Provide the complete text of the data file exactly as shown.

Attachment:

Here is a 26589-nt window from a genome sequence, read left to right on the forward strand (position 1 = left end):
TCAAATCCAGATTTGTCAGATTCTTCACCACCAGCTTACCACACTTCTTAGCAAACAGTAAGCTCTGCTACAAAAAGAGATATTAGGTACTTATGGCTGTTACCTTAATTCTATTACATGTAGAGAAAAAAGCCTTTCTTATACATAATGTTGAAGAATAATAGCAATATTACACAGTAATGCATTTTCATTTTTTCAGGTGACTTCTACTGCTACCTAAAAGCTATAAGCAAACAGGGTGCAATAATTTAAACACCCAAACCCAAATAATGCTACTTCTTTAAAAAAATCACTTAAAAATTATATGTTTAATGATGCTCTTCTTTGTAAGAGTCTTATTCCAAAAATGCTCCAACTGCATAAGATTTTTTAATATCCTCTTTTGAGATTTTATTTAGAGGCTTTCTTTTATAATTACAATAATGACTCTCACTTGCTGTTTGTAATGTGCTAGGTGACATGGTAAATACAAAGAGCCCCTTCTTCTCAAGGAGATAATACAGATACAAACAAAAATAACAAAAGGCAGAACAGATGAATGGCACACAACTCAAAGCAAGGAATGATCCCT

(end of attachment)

Here is a 26589-nt window from a genome sequence, read left to right on the forward strand (position 1 = left end):
TCAAATCCAGATTTGTCAGATTCTTCACCACCAGCTTACCACACTTCTTAGCAAACAGTAAGCTCTGCTACAAAAAGAGATATTAGGTACTTATGGCTGTTACCTTAATTCTATTACATGTAGAGAAAAAAGCCTTTCTTATACATAATGTTGAAGAATAATAGCAATATTACACAGTAATGCATTTTCATTTTTTCAGGTGACTTCTACTGCTACCTAAAAGCTATAAGCAAACAGGGTGCAATAATTTAAACACCCAAACCCAAATAATGCTACTTCTTTAAAAAAATCACTTAAAAATTATATGTTTAATGATGCTCTTCTTTGTAAGAGTCTTATTCCAAAAATGCTCCAACTGCATAAGATTTTTTAATATCCTCTTTTGAGATTTTATTTAGAGGCTTTCTTTTATAATTACAATAATGACTCTCACTTGCTGTTTGTAATGTGCTAGGTGACATGGTAAATACAAAGAGCCCCTTCTTCTCAAGGAGATAATACAGATACAAACAAAAATAACAAAAGGCAGAACAGATGAATGGCACACAACTCAAAGCAAGGAATGATCCCT